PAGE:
Josh Baldwin

Have Farm, Will Travel

Josh Baldwin
Have Farm, Will Travel


By Barbara Elliott

Mike Costello and Amy Dawson are taking the farm-to-table concept to a whole new level with pop-up dinners they orchestrate from Lost Creek Farm in Harrison County. Their menus are built around seasonal ingredients available from their own farm and a network of local growers of quality pastured meats and heirloom vegetables. They describe it as a culinary roadshow that allows them to travel around the East Coast sharing stories about Appalachia’s rich cultural heritage through its cuisine. 

Costello, a Kanawha County native, enrolled in culinary school in Charleston, SC, after graduating from high school in 2002, but was put off by the attitudes he encountered. “There was not an emphasis on the local food movement. The operating mentality at the time was that the farther away the food came from, the better it was. I got really turned off by that. I wasn’t a locavore, but if you are proud to be from Appalachia, it is not good to see people shaming West Virginia food as if it were not worthy. Even in the culinary world, we were being taught that you have to leave West Virginia to find quality or opportunity.”

Rather than buy into that mindset, Costello changed course and attended journalism school at WVU. “I always say that’s the best thing I could have done for my culinary career,” he says. “In journalism school, I developed a certain skillset as a storyteller, which I would not have learned in culinary school. I can, and have, learned technical kitchen skills by working in professional kitchens over the years—those skills can easily be acquired. But for our business, which is so rooted in the stories about how food represents people, culture, and place, storytelling is, perhaps, the most important tool in the kitchen.”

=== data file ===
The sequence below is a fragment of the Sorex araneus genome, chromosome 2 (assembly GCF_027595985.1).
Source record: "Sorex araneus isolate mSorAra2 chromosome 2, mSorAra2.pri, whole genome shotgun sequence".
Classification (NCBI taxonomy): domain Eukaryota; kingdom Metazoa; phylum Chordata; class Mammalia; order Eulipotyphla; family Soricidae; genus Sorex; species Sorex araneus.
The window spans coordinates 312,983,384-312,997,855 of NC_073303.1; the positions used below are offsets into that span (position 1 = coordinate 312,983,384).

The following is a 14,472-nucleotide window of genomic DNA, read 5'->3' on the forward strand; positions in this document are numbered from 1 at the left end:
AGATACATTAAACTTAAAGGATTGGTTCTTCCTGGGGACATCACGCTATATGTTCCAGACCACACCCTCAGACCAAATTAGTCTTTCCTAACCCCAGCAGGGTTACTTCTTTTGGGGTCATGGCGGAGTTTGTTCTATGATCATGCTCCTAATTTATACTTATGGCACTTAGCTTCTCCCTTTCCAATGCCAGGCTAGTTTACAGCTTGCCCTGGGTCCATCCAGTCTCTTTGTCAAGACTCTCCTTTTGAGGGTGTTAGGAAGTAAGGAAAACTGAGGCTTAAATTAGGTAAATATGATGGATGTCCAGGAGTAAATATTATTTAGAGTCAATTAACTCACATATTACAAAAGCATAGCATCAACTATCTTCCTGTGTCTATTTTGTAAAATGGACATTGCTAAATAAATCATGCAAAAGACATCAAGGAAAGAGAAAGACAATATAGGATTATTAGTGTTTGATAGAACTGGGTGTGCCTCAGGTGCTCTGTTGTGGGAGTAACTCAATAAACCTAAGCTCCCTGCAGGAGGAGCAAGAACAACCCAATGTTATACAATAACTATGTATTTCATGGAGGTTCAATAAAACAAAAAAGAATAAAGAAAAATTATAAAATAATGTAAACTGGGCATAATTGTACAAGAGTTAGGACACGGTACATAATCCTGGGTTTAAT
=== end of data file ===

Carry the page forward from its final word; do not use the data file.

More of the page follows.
The day of we spoke, Costello was on his way to Fairmont State University to talk to culinary students. His message: “I want these students to have a different experience than I had 20 years ago. You don’t have to go to California to serve fancy bistro food. You can do it here, one hundred percent rooted in West Virginia.”

 Trout Chowder (photo by Shawn Poynter)

Trout Chowder (photo by Shawn Poynter)

 Wild Mushroom Pate (photo by Shawn Poynter)

Wild Mushroom Pate (photo by Shawn Poynter)

With their pop-up dinners, Costello and Dawson are illustrating that fact in a way that is deeply satisfying to both the palate and the soul. 

“We have something here on par with everything in the world. That’s why we focus on the storytelling aspect. You can do a fancy dish, but with a story behind it. We may be creative, but we are still making basic dishes,” Costello explains. “A lot of West Virginians have distanced themselves from some foods because they are associated with poverty and desperation. Often times they are ashamed of the food they grew up with. We take foods that people may be ashamed of and flip the narrative around. For example, chow-chow is a symbol of people being very resourceful within very limited means. They created something delicious and beautiful.” 

Delicious and beautiful is an apt description of a Lost Creek dinner. Costello’s inventive entrees are paired with breads and desserts baked by Dawson, who grew up down the road from Lost Creek Farm when it was her grandparents’ home place. She has resurrected recipes handed down for generations in her family and has mastered the alchemic magic of salt-rising bread. For an event last winter, their menu included cider brined pulled duck, grilled salt rising toast, woodland mushroom and cabbage pierogi, chopped and pickled pole beans, crispy pork jowl and buttermilk black walnut cake.